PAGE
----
Friday, May 29, 2009

The Life of O'Reilly: An Argument for God?

My parents just read Bill O’Reilly’s memoir, A Bold Fresh Piece of Humanity. He was pretty naughty as a child,” my mother said.

My father was impressed by O’Reilly’s argument for God: “He says he likes to talk to atheists,” Dad said. “He says to them, ‘What would you say about someone who got into fights and all kinds of trouble when he was young and then grew up to speak in front of millions of people and write several books? If God can do that for me, He can do it for anyone.’”

“I don’t think that’s a very good argument for God,” I said to Dad.

He was irked by my comment. “Well, that’s your opinion,” he said in the tone of voice that implied my opinion meant nothing.

My opinion might not be worth much, but I am sure I share it with many of the atheists my father says O’Reilly is trying to convince. Many childhood troublemakers grow up to be successful in their chosen careers. Many atheists are among them. I doubt any of them would see a successful career and a lot of media exposure as proof of God at work in their lives. A much better argument for the existence of God than the one that impressed my father would be “He got into fights and all kinds of trouble when he was young, but now he is humble and kind and selfless.”

As a freelance writer, I often get to talk with people who have undergone or witnessed dramatic transformations. It’s one of the best parts of the job. You probably haven’t heard of David Cruz, one person I recently interviewed. He isn’t famous, his influence extends to several hundred people (not millions), and I doubt he’s written any books. But my opinion (however little it is worth) is that David Cruz’s life story provides far better evidence of God’s existence than Bill O’Reilly’s. *

Success in the world can come without dependence on God; inner transformation cannot.


*Disclaimer: I have not read O’Reilly’s memoirs, so there may be more to the story than what my dad reported. It’s possible he gives more evidence of inner transformation, in which case, it could be a good argument for God.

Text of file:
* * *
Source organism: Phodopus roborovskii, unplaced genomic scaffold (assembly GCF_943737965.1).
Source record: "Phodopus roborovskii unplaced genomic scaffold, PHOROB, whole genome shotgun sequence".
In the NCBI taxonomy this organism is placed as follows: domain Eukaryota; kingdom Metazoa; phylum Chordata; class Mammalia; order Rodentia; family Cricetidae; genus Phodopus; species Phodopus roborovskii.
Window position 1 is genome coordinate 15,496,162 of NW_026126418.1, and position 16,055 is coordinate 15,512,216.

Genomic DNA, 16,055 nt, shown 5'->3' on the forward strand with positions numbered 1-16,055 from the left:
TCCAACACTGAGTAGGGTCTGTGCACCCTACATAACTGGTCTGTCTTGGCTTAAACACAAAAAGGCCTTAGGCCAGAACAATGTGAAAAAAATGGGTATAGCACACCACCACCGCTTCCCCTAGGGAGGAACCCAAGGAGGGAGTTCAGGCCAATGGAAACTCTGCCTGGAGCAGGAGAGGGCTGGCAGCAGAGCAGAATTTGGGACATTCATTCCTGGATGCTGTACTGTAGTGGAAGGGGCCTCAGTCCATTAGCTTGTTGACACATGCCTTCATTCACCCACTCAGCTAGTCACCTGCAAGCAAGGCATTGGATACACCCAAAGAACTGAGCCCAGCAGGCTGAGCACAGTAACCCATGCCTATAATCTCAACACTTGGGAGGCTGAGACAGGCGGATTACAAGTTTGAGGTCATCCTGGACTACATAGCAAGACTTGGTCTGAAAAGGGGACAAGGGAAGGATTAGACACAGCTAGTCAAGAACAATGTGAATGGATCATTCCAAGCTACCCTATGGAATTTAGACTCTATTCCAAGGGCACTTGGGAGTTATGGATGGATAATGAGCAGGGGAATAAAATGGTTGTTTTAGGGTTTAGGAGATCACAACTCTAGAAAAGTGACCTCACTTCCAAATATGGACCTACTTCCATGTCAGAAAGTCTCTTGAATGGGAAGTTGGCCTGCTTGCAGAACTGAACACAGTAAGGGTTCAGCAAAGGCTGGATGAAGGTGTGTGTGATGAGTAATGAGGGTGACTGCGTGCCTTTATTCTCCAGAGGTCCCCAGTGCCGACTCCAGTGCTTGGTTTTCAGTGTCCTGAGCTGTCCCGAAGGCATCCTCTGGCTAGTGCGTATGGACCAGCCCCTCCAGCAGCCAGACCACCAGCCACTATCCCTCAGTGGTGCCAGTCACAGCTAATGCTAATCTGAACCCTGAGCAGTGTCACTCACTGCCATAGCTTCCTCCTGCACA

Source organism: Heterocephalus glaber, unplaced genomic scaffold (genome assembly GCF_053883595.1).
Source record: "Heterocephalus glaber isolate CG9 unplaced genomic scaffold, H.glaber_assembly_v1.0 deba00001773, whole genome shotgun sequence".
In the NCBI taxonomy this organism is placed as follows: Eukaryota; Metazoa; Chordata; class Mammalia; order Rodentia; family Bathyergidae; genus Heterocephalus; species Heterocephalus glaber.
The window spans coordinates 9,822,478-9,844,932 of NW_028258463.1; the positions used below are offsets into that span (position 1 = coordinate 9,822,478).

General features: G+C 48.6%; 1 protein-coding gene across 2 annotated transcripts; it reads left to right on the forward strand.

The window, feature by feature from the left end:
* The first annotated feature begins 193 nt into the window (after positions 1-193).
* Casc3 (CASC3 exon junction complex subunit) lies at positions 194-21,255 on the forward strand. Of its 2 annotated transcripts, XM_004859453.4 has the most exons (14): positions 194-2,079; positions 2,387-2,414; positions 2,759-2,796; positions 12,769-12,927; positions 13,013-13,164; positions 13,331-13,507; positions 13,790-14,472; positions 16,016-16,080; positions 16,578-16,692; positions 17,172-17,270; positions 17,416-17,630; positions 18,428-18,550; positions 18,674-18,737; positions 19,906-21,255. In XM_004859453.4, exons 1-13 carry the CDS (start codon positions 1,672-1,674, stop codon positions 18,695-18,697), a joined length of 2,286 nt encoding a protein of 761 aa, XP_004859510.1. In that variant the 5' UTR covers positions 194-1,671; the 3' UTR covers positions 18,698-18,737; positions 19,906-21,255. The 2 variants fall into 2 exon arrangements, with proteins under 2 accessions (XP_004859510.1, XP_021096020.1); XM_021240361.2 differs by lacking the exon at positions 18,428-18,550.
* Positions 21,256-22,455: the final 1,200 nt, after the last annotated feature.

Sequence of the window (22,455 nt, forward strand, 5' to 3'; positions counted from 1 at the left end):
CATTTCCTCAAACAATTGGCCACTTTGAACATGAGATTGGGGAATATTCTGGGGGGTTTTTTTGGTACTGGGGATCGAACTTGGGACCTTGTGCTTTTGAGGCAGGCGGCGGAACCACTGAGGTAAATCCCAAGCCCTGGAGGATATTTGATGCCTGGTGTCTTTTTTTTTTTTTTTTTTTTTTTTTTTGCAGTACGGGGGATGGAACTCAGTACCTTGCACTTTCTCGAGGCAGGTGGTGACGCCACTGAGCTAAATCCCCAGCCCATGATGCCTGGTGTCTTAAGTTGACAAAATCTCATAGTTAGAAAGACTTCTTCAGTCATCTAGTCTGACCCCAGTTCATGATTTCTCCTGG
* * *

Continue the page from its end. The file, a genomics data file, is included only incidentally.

3 comments:

  1. Couldn't agree with you more!!! Success is something different to everyone. I was just speaking with someone one the very topic. She mentioned a certain person who was "successful" and how proud of her she was for making a lot of money and being able to travel and spend a lot. To some people, it would've really irritated them...but my response was more like, "good for her. I'm happy for her. But, I'm very successful too in what I do"....I don't have a lot of extra money, we barely pay our bills each month, and certainly traveling to exotic places is out of the question...but, I'm CONTENT with what I have, and I love what I do day in and day out and my family is happy. God's rewards do not include money or material things. He tends to go much, much deeper.

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  2. Very well put. The gospel is transformative, it does not promise a rose garden but it certainly promised the garden of gethsemanie where our wants and desires take the back seat to God's. Many think that a godly life is a means to great profit. They are in error but godliness with contentment is great gain. See 1 tim 6:3-8. Godliness does produce great gain by making a person content with what they have.

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  3. If anything, Bill O'Reilly's success hurts the argument for the existence of God. From what I've seen of O'Reilly, he often comes across as something of a bully.

    O'Reilly's witness sounds more like that of a prosperity preacher: "God made me successful." But has God changed his heart?

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